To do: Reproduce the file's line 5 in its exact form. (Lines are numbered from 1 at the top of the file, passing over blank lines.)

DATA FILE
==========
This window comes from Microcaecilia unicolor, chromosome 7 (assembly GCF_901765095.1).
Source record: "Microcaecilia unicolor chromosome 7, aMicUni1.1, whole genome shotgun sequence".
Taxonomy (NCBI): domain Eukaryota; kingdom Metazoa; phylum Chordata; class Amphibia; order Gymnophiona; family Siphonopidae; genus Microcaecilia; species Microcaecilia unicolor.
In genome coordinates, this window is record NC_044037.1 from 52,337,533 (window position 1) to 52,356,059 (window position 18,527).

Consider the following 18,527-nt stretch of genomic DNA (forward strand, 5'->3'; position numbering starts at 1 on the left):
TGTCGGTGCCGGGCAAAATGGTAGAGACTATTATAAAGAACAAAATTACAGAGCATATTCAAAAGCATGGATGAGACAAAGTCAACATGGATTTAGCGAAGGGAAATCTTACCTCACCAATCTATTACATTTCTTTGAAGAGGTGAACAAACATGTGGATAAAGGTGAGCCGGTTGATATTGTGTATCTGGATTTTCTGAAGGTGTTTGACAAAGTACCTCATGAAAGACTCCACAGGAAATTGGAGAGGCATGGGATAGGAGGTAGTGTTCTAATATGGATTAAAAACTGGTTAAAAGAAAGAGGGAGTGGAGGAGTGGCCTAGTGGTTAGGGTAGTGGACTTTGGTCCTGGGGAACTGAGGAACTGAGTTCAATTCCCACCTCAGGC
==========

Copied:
Consider the following 18,527-nt stretch of genomic DNA (forward strand, 5'->3'; position numbering starts at 1 on the left):